Shakespeares Henry V and The Rover

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This essay examines the socially marginal characters in Shakespeare's Henry V and Aphra Behn's The Rover. The thesis states that gender is not a discerning factor for socially marginal characters since both sexes are equally vulnerable to be marginalised. It is how one conducts oneself that respect and importance can be earned.


Behn persisted in writing plays until her works proved themselves worthy and her marginal status was somewhat reversed as she was accorded recognition as a playwright.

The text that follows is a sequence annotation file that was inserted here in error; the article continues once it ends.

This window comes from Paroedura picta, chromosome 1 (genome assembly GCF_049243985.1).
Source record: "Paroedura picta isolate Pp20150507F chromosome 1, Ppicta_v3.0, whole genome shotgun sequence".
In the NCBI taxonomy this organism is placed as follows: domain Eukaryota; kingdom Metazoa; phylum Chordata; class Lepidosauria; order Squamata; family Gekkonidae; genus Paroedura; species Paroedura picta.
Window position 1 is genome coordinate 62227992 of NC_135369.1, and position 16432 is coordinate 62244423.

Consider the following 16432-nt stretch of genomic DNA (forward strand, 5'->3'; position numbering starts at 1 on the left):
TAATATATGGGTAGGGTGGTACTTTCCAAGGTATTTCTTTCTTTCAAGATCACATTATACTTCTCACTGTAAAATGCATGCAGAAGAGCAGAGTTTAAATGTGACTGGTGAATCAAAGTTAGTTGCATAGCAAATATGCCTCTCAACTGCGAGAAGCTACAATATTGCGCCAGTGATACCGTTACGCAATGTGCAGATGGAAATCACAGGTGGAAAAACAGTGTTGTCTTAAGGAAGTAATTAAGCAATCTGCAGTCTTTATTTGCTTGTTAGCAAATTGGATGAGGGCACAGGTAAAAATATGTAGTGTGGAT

In The Rover, the socially marginalized characters are the women and the materialistically poor men. Act One, Scene One opens with Florinda and Hellena discussing the former's impending marriage. Florinda says that their father gives 'unjust commands' to a forced marriage against her will. Florinda pleads with her brother Pedro, saying; 'I hate Vincentio, sir, and I would not have a man so dear to me as my brother follow the ill customs of our country and make a slave of his sister. And, sir, my father's will I'm sure you may divert.' (Act One, Scene One, Lines 56-8). The daughter, sister and woman's choice fall under the domination of patriarchy. The woman is treated as a commodity in marriage. She is a marginal character because her opinion has little importance or influence, as seen when Florinda voices her choice in Belvile but is gunned down by Pedro. Florinda has a dowry provided by her deceased uncle but that is to be used to marry into a bigger fortune. Belvile is marginal character who is discredited against because he has neither wealth nor social position because he is a poor, banished English cavalier. ...
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